If you are interested in reading this book, I highly recommend reading it on a day when you don’t have any laundry to do, or a job to go to, and to have your meals delivered or prepared by someone else in the house. I read this over a few days because I was working and otherwise attending to life, but all I wanted to do was finish the book. When I started reading it, I got an email from one of the several mailing lists I’ve found myself on that alerted me to the fact that Bird Box‘s e-book format was on sale for $1.99 and immediately purchased it. I was reading the book whenever I could squeeze a few minutes out of my day, and thinking about it when I wasn’t able to read it. I almost feel like I can’t do the book any justice with a review, because I can’t sufficiently describe how quickly I was sucked into the story and how invested in the plot I became.

The film rights were purchased by Universal in 2013, but so far there hasn’t been any public discussion of an actual movie. I’m honestly hoping that they decide not to follow through with turning the book into a movie. I fear that they will turn our somewhat incorporeal adversary into a real creature, and it will ruin the effect Malerman created by never describing them to us.

The Blue Fox by Sjón

Genre: Fiction, quasi-magical realism

Rating: 4.5/5

Format: Paperback

I won’t lie, I bought this book because of the cover. I love a handsome book cover, and this edition really appealed to my aesthetics. I also really dig foxes, so a book about a fox appealed to my interests. I bought it through (which is one of my favorite places to buy books online) when it popped up as a recommended title. I went in completely blind about the writer and the plot, and ended up really enjoying this book.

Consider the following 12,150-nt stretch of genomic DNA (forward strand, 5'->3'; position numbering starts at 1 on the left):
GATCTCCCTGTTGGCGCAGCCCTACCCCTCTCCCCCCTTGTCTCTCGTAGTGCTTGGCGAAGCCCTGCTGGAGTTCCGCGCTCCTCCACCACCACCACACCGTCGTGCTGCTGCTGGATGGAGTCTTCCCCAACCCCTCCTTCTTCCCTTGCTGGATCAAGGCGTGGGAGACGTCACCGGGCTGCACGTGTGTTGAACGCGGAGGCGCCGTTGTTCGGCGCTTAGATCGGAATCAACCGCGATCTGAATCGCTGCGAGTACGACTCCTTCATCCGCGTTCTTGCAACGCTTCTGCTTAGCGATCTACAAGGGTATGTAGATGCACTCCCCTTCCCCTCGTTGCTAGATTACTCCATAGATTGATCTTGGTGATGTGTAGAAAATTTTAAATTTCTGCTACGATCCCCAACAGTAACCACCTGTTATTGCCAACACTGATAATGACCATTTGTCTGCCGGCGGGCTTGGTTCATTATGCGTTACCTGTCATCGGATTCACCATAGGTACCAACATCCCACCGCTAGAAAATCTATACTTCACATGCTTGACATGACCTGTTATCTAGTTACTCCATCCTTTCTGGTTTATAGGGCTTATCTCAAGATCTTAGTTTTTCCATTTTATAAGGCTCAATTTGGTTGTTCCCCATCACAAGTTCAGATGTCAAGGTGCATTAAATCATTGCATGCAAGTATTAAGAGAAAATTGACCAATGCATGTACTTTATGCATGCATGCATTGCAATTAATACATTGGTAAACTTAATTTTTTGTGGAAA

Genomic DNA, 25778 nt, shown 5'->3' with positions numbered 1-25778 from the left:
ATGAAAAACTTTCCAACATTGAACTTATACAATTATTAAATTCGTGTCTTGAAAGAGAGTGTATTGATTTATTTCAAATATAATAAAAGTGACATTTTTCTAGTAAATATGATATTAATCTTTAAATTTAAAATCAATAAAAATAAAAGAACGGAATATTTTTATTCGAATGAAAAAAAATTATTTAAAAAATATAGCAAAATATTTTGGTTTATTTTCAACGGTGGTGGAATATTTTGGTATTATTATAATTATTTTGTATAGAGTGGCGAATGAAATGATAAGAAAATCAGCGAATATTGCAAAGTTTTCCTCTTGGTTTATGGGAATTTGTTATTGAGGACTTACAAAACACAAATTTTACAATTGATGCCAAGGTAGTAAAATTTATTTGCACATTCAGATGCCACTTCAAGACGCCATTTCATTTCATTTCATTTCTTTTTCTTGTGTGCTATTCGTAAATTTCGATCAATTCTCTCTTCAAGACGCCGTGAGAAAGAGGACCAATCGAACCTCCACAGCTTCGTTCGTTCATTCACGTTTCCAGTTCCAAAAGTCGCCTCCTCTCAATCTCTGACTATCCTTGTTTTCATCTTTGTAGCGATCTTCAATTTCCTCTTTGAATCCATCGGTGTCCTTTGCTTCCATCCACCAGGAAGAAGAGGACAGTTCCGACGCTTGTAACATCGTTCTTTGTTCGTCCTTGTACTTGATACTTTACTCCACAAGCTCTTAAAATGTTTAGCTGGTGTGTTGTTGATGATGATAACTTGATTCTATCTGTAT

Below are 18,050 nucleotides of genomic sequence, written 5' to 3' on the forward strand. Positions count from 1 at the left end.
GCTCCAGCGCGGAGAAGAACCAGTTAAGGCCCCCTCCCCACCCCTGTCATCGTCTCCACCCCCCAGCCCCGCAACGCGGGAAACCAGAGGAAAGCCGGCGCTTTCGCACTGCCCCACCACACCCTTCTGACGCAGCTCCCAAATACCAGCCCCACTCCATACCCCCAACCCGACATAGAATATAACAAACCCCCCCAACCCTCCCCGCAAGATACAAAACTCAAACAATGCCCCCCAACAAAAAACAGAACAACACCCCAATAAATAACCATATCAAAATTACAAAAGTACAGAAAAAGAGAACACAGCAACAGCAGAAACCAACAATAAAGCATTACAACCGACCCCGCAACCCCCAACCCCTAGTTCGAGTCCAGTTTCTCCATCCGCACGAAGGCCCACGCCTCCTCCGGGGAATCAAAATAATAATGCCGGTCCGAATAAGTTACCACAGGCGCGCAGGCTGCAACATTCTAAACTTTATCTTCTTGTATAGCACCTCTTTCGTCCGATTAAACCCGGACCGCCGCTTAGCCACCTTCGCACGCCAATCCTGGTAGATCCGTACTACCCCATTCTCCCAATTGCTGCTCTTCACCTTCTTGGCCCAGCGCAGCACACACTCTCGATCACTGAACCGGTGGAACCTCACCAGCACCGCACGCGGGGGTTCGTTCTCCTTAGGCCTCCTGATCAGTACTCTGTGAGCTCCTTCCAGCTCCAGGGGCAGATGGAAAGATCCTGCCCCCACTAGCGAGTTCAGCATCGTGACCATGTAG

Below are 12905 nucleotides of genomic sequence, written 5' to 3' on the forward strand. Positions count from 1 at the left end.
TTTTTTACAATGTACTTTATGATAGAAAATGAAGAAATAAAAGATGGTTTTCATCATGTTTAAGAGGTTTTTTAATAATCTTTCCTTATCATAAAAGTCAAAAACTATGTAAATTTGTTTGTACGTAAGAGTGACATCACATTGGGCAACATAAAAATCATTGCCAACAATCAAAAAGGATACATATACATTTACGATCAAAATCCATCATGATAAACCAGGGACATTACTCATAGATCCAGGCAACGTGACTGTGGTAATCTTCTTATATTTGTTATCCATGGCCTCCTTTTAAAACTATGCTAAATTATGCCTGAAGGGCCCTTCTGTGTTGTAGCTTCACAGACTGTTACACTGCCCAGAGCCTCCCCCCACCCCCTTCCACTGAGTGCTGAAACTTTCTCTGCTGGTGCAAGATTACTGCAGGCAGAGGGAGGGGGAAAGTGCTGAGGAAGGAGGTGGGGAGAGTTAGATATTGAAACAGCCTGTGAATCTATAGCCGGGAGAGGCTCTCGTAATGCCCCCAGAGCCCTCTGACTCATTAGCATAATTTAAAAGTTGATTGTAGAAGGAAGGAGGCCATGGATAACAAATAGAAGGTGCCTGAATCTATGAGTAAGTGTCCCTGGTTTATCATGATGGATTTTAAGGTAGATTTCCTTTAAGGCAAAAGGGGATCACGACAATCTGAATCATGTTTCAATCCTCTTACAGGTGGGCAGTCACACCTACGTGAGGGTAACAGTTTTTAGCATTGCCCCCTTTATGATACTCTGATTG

One of the things I liked most about this book is that the plot starts at the middle of the story, goes back in time, then jumps forward. It takes place over only a few days, making it exceptionally easy to follow the time warp, and is skillfully done. We begin with a preacher heading out on a hunt for a blue fox. We get the perspective of the fox intertwined with the preacher’s perspective during this first third of the book. A lesser writer would not have handled the animal perspective so well, as often it can get unrealistic and cheesy, but the we don’t dip into that territory with Sjón.

We go a few days back in time, and we learn about an herbalist living on the outskirts of the town, who has had a young woman under his charge for several years. Her story is especially tragic. She had Down Syndrome, and the backstory of her treatment by the town is horrific. It’s a small slice of the history of Down Syndrome as well, which is also tragic. She has passed away and the herbalist is sending her body with the preacher’s “assistant” back to town for burial, but he is uniquely mourning her passing. This slice of the timeline is layered in sadness and hope and I think it is my favorite part of the book.

When we return to the preacher, he has captured his blue fox. He finds himself seriously injured by an avalanche and this is when things take a particularly interesting turn. I think there are many ways to interpret what happens next, which I am itching to discuss but can’t without spoiling the entire book. Regardless, it is safe for me to say that the preacher loses his lucidity at one point, and that is where the interesting turn takes place. We end the book with a pretty provocative revelation, which is where I think Sjón’s ability to weave together a story really shines.

What really stands out to me about this book is that I finished it about two weeks ago, but it’s still rattling around my head. I can usually finish a book, decide if I liked it or not, and move on to the next read. Despite being one of my shortest reads this year, I am still mulling over it. I’m actually thinking about reading it again once I get through some of the other books I’m currently reading, and I am not one to re-read books. I had originally rated this book four stars, but it is slowly creeping into five star territory. I am going to be looking into some of Sjón’s other works as well.